Young Kim of California Survives Her House Primary


Representative Young Kim of California, a Republican who is one of the first Korean American women in Congress, advanced to the general election in November after a hard-fought primary that became one of the most expensive races in the state.

Ms. Kim was one of the top vote-getters in the June 7 House primary, according to The Associated Press. California’s primaries are open — all candidates, regardless of party, run on the same ballot and the top two vote-getters advance to the November general election.

Ms. Kim will now face Asif Mahmood, a Democrat and a physician who is focusing on abortion access, in November in California’s 40th Congressional District, which encompasses parts of Orange and San Bernardino Counties.

Ms. Kim currently represents another district, the 39th, where she captured her seat as a moderate Republican in 2020. The district was redrawn and now includes far more Republicans. Ms. Kim and other Republicans have been vying to reclaim Orange County, a decades-long Republican stronghold that shifted to the left during the Trump administration.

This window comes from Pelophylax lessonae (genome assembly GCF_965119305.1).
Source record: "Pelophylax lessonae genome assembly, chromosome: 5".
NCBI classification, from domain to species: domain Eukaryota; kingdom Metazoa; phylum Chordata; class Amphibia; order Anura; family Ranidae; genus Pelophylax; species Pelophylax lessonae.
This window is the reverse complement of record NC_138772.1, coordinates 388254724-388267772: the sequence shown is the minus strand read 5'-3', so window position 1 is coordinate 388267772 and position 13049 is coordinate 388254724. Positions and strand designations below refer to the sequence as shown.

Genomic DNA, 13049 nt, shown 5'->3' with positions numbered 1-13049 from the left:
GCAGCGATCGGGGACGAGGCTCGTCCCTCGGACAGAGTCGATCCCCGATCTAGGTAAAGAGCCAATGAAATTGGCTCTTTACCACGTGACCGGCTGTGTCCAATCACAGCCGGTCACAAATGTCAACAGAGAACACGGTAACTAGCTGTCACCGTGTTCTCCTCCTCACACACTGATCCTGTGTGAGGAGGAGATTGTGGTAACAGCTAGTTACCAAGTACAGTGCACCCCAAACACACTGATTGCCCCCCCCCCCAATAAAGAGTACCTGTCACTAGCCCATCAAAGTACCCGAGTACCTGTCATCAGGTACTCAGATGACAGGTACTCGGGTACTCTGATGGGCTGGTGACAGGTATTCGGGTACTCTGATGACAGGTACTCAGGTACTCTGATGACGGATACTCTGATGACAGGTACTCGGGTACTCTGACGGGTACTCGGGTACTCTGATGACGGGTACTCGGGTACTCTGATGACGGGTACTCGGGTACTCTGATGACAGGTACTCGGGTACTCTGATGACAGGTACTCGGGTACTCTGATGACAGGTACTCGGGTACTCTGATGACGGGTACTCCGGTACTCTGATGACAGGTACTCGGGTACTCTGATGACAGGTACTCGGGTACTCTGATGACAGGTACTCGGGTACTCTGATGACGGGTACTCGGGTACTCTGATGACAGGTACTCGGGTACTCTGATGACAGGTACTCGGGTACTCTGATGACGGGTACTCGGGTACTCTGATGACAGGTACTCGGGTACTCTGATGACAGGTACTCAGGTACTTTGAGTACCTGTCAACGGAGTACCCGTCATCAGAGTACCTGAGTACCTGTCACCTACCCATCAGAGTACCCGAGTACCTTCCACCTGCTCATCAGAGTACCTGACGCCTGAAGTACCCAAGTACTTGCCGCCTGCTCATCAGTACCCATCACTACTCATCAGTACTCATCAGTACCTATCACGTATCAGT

In the final weeks of the campaign, Ms. Kim focused on her Republican opponent, Greg Raths, a councilman in Mission Viejo who is also a retired combat fighter pilot. Ms. Kim was backed by the Congressional Leadership Fund, a super PAC aligned with the Republican leadership, which had called her race a “must win” for November. The super PAC and Ms. Kim’s campaign spent about $1.2 million on Republican television ads attacking Mr. Raths.

One ad from Ms. Kim’s campaign accused Mr. Raths of raising taxes and saying he is “just like Biden and the liberals.” Mr. Raths, for his part, frequently reminded Republican voters that Ms. Kim had voted to censure former President Donald J. Trump and remove Representative Marjorie Taylor Greene, Republican of Georgia, from congressional committees.

Mr. Mahmood, the Democrat, released an ad portraying Mr. Raths as too conservative on abortion, a move that some thought could raise the Republican’s profile and, in the state’s open-primary system, edge Ms. Kim out of the general election.



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